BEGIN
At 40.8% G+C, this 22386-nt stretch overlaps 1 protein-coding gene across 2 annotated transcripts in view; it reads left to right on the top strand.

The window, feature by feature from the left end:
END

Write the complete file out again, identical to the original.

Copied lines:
At 40.8% G+C, this 22386-nt stretch overlaps 1 protein-coding gene across 2 annotated transcripts in view; it reads left to right on the top strand.

The window, feature by feature from the left end: